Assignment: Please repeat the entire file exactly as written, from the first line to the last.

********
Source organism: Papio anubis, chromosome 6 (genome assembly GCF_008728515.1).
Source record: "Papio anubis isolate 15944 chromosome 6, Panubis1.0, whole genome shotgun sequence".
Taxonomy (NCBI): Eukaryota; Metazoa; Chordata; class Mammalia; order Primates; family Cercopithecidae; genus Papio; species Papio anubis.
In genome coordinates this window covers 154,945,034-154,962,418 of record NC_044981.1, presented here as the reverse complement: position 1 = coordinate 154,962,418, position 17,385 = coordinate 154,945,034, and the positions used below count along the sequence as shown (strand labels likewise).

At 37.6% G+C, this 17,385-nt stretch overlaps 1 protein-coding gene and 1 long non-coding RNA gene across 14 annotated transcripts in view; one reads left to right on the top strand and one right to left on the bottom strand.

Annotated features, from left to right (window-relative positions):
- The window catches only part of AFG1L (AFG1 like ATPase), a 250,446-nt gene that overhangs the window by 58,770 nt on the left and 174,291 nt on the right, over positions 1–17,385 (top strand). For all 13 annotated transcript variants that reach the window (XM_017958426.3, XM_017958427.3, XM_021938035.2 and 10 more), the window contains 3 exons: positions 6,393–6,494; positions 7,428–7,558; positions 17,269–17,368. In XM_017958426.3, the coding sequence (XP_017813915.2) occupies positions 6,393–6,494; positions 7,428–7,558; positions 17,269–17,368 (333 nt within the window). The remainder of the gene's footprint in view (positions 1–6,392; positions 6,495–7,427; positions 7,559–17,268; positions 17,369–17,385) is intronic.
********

Source organism: Papio anubis, chromosome 6 (genome assembly GCF_008728515.1).
Source record: "Papio anubis isolate 15944 chromosome 6, Panubis1.0, whole genome shotgun sequence".
Taxonomy (NCBI): Eukaryota; Metazoa; Chordata; class Mammalia; order Primates; family Cercopithecidae; genus Papio; species Papio anubis.
In genome coordinates this window covers 154,945,034-154,962,418 of record NC_044981.1, presented here as the reverse complement: position 1 = coordinate 154,962,418, position 17,385 = coordinate 154,945,034, and the positions used below count along the sequence as shown (strand labels likewise).

At 37.6% G+C, this 17,385-nt stretch overlaps 1 protein-coding gene and 1 long non-coding RNA gene across 14 annotated transcripts in view; one reads left to right on the top strand and one right to left on the bottom strand.

Annotated features, from left to right (window-relative positions):
- The window catches only part of AFG1L (AFG1 like ATPase), a 250,446-nt gene that overhangs the window by 58,770 nt on the left and 174,291 nt on the right, over positions 1–17,385 (top strand). For all 13 annotated transcript variants that reach the window (XM_017958426.3, XM_017958427.3, XM_021938035.2 and 10 more), the window contains 3 exons: positions 6,393–6,494; positions 7,428–7,558; positions 17,269–17,368. In XM_017958426.3, the coding sequence (XP_017813915.2) occupies positions 6,393–6,494; positions 7,428–7,558; positions 17,269–17,368 (333 nt within the window). The remainder of the gene's footprint in view (positions 1–6,392; positions 6,495–7,427; positions 7,559–17,268; positions 17,369–17,385) is intronic.